Who designed Gotham (one of ECU’s official typefaces)?

Tobias Frere-Jones.



Be able to identify and name the following letterform parts:

Capline—Do all capitals terminate perfectly on the capline?

Invisible horizontal line that runs across the uppermost tips of standard uppercase letters in a line of text.  Capital letters usually have a flat base line at the top and all of those will rest on the capline.



The distance between the baseline and the mean line in a typeface.


Baseline— Which letters terminate on it perfectly, and which dip slightly below it?

The line where most letter sit on.  Descenders dip below.

Letters such as “c”, “e” sit on and letters such as “g”, “p”, “j” dip below



Vertical stroke of a letter.  For example in the letter k it is the longer vertical line on the left.  “n” however has two stems.



Curved stroke that encloses a counter form.



Letters with semi-structural details on the ends.  (They have feet)



Part of a letter that dips below the baseline (example the letter “y”)



A special single character.  The letters “f” and “i” combine when typed to make it easier for the reader to view fi.



A letter that will go above the main if it is not a capital letter. (example the letter d will sometimes)



Curved shape in the middle of the letter “s” and is only in accommodation to that particular letter.



Capital letters as apposed to small letters.



Bar that crosses part of a letterform. (example the letter “H”)


Small capital

Uppercase letters that are set at the same height as the lowercase x in the same typeface.



Area partially or entirely enclosed by a letterform (example the letter “o”)



Small letters as opposed to capital letters.


Type measurement:

Point (and its equivalent in inches)

1 point = 1/72nd of an inch

Pica (and its equivalent in inches)

12 points = 1 pica = .16 of an inch


How are points and picas abbreviated?

Points – p# or pts

Picas – p


Set width

Horizontal measure of a letter.


What factors affect differences between typefaces when set at the same point size? (see page 37)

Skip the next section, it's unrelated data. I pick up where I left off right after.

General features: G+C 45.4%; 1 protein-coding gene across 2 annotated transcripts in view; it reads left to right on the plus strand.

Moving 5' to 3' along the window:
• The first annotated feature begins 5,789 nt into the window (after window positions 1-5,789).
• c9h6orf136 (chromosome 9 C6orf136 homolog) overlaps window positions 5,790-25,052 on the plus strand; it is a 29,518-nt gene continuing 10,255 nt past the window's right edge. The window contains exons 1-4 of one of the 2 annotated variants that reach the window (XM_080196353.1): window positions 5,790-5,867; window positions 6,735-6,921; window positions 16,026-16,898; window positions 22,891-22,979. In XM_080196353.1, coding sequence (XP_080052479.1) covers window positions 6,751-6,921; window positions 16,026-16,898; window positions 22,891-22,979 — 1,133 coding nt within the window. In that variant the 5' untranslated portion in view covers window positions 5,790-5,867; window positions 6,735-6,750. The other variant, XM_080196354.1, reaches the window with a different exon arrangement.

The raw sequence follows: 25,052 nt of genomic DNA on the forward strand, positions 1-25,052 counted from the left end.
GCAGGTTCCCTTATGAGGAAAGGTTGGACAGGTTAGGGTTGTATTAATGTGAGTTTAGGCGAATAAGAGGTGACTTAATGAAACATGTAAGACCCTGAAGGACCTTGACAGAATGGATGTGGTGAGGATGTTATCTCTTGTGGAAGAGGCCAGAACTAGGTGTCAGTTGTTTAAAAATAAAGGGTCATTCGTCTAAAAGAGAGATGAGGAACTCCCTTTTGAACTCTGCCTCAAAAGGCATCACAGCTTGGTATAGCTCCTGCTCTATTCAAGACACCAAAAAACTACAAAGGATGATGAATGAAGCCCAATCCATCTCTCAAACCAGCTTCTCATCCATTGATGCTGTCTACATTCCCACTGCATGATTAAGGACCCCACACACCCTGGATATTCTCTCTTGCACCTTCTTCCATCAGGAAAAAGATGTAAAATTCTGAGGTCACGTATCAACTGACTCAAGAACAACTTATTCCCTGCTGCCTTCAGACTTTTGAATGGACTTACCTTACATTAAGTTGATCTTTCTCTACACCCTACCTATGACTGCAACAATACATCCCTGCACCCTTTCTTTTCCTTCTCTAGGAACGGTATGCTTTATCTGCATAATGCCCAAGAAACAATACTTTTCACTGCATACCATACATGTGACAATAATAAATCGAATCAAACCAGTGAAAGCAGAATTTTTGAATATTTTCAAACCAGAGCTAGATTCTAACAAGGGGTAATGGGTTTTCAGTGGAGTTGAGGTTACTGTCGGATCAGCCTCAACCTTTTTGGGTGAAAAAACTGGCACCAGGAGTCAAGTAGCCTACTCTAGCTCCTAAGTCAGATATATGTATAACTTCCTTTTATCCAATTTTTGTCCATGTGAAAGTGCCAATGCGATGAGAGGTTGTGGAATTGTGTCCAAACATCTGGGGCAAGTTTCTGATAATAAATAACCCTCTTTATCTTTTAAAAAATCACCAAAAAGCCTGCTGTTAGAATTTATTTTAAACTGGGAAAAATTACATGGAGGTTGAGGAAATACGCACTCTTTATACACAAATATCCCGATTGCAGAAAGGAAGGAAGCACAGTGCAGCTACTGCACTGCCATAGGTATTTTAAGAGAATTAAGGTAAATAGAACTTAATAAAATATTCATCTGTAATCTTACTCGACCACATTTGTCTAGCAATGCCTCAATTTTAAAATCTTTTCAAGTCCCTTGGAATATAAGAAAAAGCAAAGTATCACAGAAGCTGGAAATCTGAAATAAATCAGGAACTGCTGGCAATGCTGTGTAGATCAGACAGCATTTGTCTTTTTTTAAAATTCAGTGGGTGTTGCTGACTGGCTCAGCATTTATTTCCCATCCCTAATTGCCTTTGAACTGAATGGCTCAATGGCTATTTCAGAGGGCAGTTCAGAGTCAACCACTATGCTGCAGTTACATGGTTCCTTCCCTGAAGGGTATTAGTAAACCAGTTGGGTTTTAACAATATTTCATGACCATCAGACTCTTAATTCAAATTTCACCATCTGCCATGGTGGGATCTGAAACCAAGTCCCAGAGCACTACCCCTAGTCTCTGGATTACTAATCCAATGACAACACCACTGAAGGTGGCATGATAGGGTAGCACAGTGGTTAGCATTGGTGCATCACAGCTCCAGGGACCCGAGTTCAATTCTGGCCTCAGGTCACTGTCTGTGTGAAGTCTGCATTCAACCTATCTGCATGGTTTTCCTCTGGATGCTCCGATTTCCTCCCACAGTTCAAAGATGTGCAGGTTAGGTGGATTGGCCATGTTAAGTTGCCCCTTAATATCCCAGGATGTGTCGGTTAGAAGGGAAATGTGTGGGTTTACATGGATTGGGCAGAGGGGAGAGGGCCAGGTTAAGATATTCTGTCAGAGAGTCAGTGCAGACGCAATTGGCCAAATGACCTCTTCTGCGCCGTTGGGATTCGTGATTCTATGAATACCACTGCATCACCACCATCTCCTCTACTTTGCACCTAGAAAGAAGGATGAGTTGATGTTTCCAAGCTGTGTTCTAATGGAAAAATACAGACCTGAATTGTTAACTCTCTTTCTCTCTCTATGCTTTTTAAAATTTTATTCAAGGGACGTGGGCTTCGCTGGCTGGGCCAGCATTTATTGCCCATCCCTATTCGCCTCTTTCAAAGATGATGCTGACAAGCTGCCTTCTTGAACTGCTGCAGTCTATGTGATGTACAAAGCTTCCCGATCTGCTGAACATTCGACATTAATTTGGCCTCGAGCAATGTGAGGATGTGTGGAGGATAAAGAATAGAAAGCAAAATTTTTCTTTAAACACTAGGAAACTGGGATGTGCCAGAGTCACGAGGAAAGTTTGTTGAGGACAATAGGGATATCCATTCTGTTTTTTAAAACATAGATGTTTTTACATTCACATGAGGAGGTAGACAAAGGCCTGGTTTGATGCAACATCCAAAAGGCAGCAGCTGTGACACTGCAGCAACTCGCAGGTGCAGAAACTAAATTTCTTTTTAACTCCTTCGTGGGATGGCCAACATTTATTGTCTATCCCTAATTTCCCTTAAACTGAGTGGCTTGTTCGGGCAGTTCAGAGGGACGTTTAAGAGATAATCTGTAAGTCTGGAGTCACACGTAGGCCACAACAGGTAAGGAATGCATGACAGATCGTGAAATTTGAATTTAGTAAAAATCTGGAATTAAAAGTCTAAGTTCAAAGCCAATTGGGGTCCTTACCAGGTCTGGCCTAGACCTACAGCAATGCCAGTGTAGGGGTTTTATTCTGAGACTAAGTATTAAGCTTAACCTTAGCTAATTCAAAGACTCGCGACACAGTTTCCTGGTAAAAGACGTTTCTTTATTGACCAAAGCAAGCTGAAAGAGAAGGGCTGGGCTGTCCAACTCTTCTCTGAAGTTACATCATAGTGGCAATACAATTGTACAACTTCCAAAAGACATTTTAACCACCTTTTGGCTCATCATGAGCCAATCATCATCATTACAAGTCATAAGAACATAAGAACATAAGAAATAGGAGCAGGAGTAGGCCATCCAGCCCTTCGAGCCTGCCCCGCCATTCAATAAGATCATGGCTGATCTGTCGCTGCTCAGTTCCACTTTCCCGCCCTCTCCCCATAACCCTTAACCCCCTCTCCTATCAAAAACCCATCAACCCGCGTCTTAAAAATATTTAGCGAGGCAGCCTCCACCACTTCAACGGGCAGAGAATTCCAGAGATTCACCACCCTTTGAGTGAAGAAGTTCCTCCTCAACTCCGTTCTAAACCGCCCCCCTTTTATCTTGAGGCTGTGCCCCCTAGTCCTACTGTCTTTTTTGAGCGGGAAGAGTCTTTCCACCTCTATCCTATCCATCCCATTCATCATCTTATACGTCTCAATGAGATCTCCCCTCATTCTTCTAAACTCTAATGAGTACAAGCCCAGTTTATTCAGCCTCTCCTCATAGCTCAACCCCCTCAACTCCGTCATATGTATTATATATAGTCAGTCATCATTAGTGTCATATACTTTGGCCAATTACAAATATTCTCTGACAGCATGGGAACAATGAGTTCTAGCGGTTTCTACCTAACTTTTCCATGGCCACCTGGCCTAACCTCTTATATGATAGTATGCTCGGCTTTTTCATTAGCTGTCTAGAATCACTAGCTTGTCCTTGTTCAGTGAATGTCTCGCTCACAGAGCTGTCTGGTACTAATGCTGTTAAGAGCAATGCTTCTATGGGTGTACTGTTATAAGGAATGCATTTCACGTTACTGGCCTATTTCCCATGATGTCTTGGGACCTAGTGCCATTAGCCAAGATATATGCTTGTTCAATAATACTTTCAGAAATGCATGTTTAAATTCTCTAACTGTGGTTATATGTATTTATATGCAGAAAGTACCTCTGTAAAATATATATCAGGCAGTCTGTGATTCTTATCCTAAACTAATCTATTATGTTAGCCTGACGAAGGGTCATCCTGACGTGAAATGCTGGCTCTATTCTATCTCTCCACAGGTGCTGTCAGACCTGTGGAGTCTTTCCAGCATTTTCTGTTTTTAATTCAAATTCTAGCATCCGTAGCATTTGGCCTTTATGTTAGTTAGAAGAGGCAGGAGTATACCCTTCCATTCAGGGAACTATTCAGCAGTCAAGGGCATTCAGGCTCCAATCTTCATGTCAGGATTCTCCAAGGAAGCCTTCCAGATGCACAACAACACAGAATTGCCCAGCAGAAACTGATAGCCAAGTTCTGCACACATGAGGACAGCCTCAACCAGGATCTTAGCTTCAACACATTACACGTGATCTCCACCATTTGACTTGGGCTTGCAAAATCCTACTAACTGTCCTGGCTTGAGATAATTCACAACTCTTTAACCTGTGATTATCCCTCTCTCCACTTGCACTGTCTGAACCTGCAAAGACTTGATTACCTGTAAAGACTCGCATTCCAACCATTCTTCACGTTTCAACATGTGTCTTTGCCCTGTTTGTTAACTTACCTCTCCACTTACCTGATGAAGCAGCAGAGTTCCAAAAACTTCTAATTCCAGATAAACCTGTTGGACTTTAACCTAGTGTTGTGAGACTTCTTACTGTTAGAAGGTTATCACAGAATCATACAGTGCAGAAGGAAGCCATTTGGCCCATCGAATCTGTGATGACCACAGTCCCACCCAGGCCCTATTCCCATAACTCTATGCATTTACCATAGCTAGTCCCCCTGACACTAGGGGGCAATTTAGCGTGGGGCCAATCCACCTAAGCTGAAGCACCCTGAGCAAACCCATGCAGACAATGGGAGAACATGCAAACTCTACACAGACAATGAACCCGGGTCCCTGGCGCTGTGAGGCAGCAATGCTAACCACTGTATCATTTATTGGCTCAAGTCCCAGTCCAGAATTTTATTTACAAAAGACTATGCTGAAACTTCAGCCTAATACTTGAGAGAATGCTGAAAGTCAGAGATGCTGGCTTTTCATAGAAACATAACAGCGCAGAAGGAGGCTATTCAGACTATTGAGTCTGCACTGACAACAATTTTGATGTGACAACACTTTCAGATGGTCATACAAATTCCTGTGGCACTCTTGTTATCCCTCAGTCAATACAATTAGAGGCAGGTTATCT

X-height, line weight and set width.


Type Classifications: (be able to define each class and identify a typeface for each)

Humanist or Old Style

Roman typefaces of 15th and 16th century emulated classical calligraphy.  Sabon was designed by Jan Tschichold in 1966, based of 16th century typefaces of Clyde Garamond.



These typeface have sharper serifs and a more vertical axis than humanist.  When the typefaces of John Baskerville were introduced in the mid 18th century their sharp forms and high contrast were considered shocking.



The typefaces designed by Giambasttista Bodoni in the late 18th century and early 19th century’s are radically abstract.  Note the thin, straight axis; and sharp contrast from thick to thin strokes.


Egyptian or Slab Serif

Numerous bold and decorative typefaces were introduced in the 19th century for use in advertising. Egyptian typefaces have heavy, slab like serifs.


Humanist Sans Serif

Sans-serif typefaces became common in the 20th century.  Gill sans, designed by Eric Gill in 1928, has humanist characteristics.  Note the small, lilting counter in the letter a, and the calligraphic variations in the line eight.


Transitional Sans Serif

Helvetica, designed by Max Miedinger in 1957, is one of worlds most widely used fonts.  Its uniform, upright character makes it similar to transitional serif letters these fonts are referred to as “anonymous sans serif”


Geometric San Serif

Some sans-serifs types are built around geometric forms.  In Futura, designed by Paul Renner in 1927, the O’s are perfect circles, and the peaks of the A and the M are sharp triangles.


What is a type family, and what is an example of a type family (list all the variations in the family)?